By Marivir R. Montebon
New York – Some 20 Filipino American groups here have created a network to address Anti-Asian Hate and make all residents, visitors, and commuters in the NY Metro area feel safer.
The network named Filipino American Network against Asian Hate (FANAAH) has started to lay down preventive short- and long-term actionable proposals to Mayor Adams this month.
FANAAH said that since the pandemic reached NYC in March 2020, there has been a surge of hate crimes, harassment, and public safety incidents against Asian Americans, many of the gravest crimes were towards Filipino Americans. Noel Quintana was attacked in the subway — his face slashed from ear to ear, and Vilma Kari was kicked repeatedly in Midtown while the attacker yelled, “You don’t belong here!”
According to FANAAH, the city must address homelessness and identify other approaches of addressing behavioral health issues to ensure public safety.
“There is a need to work more closely with NYC Department of Health and Mental Health and fund community-based organizations, healthcare centers, and social agencies who specialize in this field,” said Fr. Julian Jagudilla, lead convenor and executive director of the non-profit Migrant Center of New York.
FANAAH argued that the surging crimes is not just about adding more NYPD and police visibility. “Police presence is a deterrent, but they do not have enough resources to cover foot traffic in underserved communities.”
The FilAm network asked Mayor Adams to host a town hall to discuss the uptick of hate crimes and address public safety.
It acknowledged that the creation of the NYPD Asian Hate Crimes Task Force is a good start and promised to continue to support and build this team. However, it emphasized more cultural competency training is needed for all officers and leadership.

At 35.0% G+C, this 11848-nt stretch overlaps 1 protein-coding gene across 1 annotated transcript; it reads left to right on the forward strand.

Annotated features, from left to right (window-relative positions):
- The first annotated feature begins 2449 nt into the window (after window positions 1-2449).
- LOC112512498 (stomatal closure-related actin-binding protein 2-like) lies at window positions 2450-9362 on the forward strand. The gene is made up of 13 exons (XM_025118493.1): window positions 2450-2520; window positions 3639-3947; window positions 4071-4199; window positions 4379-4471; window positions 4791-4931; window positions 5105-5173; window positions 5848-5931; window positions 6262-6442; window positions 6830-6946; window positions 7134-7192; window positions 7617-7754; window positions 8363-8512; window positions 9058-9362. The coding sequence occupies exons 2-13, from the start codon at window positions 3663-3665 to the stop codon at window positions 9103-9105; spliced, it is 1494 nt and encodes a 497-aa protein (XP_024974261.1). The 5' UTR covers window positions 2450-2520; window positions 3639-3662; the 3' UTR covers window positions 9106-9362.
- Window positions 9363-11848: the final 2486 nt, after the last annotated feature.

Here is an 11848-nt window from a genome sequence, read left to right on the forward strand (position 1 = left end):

Convenor Rachelle Peraz Ocampo, president of the New York chapter of the National Federation of Filipino American Associations (NAFFAA) said that the city government need to “hear directly from the community about our urgent concerns and ideas.”
These actionable short-term measures include education on hate crimes and how to report; legislative options for the prevention of hate crimes; review the efficacy of existing hate crimes laws; alternatives to mass incarceration; and share resources for the community with a point person from Mayor’s office to direct questions and grievances.
FANAAH also sought to focus on education on multiculturalism as a long-term effort to ensure a peaceful city. The city government need to provide for spaces for dialogue between communities of Black, Latinx, and other POC to discuss how our communities intersect and find commonality between each other’s cultures.
FANAAH said that the inclusion in the curriculum of Filipino American history is important to acknowledge Filipino contributions to American society, particularly Larry Itliong’s leadership to the labor movement and the indispensable contribution of immigrant teachers, nurses, and healthcare workers to New York starting in the ’60s and ’70s. #